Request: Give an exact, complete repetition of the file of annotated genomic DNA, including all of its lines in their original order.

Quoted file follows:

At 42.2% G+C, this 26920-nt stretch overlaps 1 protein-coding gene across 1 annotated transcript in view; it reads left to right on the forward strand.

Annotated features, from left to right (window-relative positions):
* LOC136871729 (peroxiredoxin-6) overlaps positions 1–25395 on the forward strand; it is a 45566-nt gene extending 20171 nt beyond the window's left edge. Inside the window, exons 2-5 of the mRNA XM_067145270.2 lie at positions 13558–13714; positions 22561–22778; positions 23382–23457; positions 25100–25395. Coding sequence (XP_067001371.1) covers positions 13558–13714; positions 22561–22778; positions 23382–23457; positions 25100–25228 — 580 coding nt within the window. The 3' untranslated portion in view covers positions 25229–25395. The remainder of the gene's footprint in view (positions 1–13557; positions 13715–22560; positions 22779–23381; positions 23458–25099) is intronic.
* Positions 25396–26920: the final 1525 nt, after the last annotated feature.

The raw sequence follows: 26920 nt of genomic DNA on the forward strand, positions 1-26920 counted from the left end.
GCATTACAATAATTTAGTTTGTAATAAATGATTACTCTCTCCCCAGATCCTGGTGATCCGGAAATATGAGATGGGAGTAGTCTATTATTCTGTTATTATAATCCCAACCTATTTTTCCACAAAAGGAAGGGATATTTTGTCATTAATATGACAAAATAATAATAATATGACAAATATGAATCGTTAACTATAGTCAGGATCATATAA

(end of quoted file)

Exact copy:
At 42.2% G+C, this 26920-nt stretch overlaps 1 protein-coding gene across 1 annotated transcript in view; it reads left to right on the forward strand.

Annotated features, from left to right (window-relative positions):
* LOC136871729 (peroxiredoxin-6) overlaps positions 1–25395 on the forward strand; it is a 45566-nt gene extending 20171 nt beyond the window's left edge. Inside the window, exons 2-5 of the mRNA XM_067145270.2 lie at positions 13558–13714; positions 22561–22778; positions 23382–23457; positions 25100–25395. Coding sequence (XP_067001371.1) covers positions 13558–13714; positions 22561–22778; positions 23382–23457; positions 25100–25228 — 580 coding nt within the window. The 3' untranslated portion in view covers positions 25229–25395. The remainder of the gene's footprint in view (positions 1–13557; positions 13715–22560; positions 22779–23381; positions 23458–25099) is intronic.
* Positions 25396–26920: the final 1525 nt, after the last annotated feature.

The raw sequence follows: 26920 nt of genomic DNA on the forward strand, positions 1-26920 counted from the left end.
GCATTACAATAATTTAGTTTGTAATAAATGATTACTCTCTCCCCAGATCCTGGTGATCCGGAAATATGAGATGGGAGTAGTCTATTATTCTGTTATTATAATCCCAACCTATTTTTCCACAAAAGGAAGGGATATTTTGTCATTAATATGACAAAATAATAATAATATGACAAATATGAATCGTTAACTATAGTCAGGATCATATAA